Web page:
Most meringue recipes call for a pinch of cream of tartar. What the hell is the stuff and what does it do? Cream of tartar is another name for the acid potassium bitartrate and it’s a byproduct of winemaking. Who knew? The acid crystallizes in wine casks during fermentation. The process for extracting the crystals from wine dates back to ninth century persia, but traces of the acid have been used to date the winemaking process back about 7000 years. Despite it’s auspicious history, cream of tartar wasn’t commercially available until the 1800s.
I had always assumed that cream of tartar was some horrible, industrial chemical byproduct and I’ve only got my high school history teacher to blame! He made us read Herman Melville’s sendup of the industrial revolution, The Tartarus of the Maids:
“Then, shooting through the pass, all alone with inscrutable nature, I exlaimed–Oh! Paradise of Bachelors! and oh! Tartarus of Maids!”
The story is about a visit to a hell-like paper mill and the ghostlike women whose lives are drained by their industrial labor. It’s a great (but depressing) story…that has nothing to do with cream of tartar. Word association is a powerful thing.
But what does it actually do?
Cream of tartar is most often used in baking as either a stabilizer or a leavening agent.
Remember learning about acids and bases back in the 7th grade? Well, egg whites have a pH of about 9, which makes them a base. Cream of tartar is about a 3 so just a little bit edges the egg whites towards the acid side of things. The acidity helps the coiled strands of protein (egg whites) relax and unwind. Think of it as unraveling a sweater! The long strands stay whipped up.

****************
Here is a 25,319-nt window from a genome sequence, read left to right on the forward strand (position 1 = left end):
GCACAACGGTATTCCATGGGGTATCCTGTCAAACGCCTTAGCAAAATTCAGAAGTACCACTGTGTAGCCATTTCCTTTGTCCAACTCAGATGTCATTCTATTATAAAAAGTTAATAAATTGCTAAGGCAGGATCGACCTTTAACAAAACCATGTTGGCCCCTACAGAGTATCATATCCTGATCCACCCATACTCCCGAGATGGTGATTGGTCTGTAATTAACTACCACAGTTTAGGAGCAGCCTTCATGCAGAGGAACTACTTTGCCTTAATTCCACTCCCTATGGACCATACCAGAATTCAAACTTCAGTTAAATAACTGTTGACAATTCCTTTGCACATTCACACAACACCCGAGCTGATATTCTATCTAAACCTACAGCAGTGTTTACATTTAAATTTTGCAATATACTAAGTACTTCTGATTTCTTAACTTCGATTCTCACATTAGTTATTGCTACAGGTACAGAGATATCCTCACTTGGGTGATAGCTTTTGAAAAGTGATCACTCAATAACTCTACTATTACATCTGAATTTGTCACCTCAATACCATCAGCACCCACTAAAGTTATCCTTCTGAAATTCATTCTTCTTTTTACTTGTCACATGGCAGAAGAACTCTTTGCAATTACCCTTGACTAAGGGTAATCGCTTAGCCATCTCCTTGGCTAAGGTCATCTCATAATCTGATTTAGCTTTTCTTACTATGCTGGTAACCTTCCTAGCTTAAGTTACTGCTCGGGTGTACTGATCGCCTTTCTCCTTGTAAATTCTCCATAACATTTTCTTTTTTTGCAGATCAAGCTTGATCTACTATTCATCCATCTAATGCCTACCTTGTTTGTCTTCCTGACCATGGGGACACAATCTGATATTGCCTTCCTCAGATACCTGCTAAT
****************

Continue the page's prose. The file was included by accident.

You could use other acids to achieve the same result, but most edible acids (like vinegar or lemon juice) have strong flavors. Nobody wants their meringue to taste like vinegar. Cream of tartar doesn’t taste like anything. It’s more expensive than vinegar, but one jar of the stuff can make about a hundred pies so you’ll be fine.
Cream of tartar’s acidity also makes it a great leavening agent, but that’s a story for another day. For now, try using it to clean your aluminum pans or remove hard water stains.
I learned a lot of the information above from Paula Figoni’s How Baking Works. It’s a great resource for studying the science behind baking and an indispensable resource for anybody developing their own recipes.